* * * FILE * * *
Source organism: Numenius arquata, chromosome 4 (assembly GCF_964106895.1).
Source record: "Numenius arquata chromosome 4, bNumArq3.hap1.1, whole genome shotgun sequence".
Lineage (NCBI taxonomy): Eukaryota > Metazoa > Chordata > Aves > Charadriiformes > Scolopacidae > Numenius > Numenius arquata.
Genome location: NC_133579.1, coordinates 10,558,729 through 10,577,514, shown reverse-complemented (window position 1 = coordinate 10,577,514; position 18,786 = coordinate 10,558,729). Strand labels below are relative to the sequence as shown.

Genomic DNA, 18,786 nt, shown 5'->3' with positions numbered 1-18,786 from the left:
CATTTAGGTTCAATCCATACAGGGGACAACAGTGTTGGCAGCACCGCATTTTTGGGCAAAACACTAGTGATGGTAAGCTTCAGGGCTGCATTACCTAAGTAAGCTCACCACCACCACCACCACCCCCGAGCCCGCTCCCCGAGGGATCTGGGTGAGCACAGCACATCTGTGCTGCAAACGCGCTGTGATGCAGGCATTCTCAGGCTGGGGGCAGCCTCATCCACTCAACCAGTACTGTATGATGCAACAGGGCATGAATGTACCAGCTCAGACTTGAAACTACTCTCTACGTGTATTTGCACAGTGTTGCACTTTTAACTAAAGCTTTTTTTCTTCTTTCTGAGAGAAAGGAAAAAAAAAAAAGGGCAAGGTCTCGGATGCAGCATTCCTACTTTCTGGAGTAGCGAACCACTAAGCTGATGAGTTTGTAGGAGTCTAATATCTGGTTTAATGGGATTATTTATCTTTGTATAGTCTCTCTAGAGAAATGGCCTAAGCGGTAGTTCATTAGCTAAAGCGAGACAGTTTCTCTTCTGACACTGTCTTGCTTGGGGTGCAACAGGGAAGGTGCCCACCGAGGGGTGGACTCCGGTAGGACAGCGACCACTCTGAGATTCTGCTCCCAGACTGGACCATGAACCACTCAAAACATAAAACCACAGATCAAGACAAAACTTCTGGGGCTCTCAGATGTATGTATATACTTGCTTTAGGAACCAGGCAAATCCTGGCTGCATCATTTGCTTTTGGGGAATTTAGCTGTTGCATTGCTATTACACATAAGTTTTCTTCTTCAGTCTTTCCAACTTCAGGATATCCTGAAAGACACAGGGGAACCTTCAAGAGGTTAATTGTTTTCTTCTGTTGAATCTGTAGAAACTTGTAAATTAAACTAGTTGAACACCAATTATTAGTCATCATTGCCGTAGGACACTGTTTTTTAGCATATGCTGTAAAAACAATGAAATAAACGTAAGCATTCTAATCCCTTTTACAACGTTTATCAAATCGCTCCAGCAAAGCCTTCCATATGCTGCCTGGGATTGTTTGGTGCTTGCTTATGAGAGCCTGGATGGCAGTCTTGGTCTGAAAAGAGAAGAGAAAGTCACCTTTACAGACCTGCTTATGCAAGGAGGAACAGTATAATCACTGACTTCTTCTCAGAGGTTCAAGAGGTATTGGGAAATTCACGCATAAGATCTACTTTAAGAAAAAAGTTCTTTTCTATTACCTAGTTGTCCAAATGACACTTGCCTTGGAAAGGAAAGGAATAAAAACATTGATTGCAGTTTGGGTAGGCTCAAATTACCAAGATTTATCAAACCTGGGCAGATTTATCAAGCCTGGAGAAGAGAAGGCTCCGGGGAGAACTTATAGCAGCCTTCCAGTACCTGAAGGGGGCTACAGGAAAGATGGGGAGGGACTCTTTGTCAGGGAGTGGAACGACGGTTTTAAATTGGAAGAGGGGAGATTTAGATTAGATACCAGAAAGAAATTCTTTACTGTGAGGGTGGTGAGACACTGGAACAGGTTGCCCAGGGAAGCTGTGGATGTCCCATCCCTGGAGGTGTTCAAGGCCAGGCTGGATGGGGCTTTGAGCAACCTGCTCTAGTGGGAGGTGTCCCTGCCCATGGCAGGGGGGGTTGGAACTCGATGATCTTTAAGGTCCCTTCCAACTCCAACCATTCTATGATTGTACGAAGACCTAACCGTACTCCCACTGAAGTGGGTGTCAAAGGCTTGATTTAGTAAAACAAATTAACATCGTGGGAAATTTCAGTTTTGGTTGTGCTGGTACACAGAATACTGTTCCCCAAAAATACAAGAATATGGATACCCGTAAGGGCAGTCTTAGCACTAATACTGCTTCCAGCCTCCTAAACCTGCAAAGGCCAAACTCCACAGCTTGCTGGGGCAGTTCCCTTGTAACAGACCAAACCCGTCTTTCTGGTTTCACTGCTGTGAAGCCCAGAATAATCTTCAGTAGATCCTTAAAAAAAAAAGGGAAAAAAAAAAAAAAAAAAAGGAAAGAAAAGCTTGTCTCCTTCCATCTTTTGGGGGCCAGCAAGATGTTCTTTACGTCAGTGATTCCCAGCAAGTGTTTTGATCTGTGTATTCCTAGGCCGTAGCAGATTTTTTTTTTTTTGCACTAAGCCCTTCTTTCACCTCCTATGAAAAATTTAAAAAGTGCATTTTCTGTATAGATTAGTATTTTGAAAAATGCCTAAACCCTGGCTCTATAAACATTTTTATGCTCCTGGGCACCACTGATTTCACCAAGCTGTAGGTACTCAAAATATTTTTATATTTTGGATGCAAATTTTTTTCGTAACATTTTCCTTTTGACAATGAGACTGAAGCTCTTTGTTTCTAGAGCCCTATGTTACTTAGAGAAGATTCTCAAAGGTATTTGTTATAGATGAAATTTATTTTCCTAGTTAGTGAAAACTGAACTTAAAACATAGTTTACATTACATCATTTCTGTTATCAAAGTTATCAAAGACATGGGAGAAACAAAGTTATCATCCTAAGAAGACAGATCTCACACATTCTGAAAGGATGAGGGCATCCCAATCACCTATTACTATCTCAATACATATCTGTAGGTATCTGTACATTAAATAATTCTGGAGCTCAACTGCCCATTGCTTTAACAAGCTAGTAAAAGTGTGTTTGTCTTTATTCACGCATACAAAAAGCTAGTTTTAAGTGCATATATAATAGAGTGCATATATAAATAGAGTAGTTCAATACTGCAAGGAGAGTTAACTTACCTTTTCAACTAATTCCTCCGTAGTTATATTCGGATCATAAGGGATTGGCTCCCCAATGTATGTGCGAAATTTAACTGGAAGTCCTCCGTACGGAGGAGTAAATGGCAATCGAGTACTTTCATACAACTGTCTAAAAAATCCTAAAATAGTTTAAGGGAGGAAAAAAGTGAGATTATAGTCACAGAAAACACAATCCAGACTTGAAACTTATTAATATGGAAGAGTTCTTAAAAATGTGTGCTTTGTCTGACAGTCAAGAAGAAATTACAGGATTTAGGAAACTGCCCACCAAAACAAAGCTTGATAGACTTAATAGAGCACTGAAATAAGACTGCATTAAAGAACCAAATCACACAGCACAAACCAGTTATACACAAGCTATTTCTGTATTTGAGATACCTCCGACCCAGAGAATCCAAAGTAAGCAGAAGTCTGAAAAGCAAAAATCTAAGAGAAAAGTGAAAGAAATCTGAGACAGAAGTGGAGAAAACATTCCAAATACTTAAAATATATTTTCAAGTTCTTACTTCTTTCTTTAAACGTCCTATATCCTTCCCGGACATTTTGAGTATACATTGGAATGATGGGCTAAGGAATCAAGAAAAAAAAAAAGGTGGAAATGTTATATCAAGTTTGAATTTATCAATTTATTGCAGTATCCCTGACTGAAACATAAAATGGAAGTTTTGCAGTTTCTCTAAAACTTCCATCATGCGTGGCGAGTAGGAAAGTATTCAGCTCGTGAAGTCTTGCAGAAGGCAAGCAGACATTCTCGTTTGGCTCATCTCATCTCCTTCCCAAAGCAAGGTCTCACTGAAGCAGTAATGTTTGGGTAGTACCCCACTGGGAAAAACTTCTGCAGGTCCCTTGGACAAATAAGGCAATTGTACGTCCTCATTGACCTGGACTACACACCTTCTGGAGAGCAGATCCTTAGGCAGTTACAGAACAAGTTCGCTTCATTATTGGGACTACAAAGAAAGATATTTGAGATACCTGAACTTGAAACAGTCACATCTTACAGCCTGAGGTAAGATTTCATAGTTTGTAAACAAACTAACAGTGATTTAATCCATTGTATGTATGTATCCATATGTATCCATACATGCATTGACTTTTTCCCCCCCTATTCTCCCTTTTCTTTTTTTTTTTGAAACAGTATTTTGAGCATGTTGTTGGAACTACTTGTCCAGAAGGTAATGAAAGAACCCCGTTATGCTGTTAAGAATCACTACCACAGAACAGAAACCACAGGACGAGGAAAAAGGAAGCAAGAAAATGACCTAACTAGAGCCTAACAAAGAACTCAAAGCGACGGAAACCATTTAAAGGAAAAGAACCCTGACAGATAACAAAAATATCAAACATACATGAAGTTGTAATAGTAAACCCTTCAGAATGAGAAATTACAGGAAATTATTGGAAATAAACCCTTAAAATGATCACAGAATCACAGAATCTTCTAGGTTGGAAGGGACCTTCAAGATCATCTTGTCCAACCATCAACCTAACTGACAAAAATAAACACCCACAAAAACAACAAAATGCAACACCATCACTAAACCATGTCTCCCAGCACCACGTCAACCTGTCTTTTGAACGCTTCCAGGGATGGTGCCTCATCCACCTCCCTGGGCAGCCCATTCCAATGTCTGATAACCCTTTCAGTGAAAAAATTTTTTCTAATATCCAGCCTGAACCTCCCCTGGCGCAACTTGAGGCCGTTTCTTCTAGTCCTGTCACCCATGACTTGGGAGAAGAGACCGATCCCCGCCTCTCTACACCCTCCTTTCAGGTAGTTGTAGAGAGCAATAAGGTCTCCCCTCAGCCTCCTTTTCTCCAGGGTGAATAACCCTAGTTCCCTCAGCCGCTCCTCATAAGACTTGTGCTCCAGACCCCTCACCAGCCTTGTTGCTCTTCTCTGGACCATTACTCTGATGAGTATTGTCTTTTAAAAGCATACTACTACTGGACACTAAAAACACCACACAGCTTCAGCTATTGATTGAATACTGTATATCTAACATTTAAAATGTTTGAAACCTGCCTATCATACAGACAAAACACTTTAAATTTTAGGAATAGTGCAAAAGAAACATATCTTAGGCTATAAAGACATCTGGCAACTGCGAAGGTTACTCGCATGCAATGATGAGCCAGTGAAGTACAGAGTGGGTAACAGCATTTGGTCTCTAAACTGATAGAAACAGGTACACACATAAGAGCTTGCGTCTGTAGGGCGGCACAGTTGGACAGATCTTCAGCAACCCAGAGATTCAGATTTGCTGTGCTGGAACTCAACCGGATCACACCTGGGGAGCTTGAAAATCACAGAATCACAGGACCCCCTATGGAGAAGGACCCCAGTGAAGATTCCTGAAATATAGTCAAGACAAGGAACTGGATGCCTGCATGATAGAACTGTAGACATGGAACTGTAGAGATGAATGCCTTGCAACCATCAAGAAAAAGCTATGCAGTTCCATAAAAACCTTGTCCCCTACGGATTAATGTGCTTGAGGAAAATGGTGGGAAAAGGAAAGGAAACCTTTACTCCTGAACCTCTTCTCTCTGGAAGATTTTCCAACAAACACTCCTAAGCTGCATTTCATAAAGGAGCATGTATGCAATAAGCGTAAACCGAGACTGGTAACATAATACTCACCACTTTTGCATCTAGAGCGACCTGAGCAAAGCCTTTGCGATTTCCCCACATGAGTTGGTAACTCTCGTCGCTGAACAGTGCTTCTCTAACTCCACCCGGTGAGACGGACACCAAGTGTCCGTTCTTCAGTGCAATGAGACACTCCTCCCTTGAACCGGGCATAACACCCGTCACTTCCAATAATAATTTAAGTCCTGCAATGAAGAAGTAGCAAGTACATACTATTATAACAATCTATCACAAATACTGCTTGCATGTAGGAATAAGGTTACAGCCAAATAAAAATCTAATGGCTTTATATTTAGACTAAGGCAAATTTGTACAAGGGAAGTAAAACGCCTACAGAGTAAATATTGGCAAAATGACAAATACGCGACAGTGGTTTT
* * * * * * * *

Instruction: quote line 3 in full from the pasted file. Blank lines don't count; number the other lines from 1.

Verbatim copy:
Lineage (NCBI taxonomy): Eukaryota > Metazoa > Chordata > Aves > Charadriiformes > Scolopacidae > Numenius > Numenius arquata.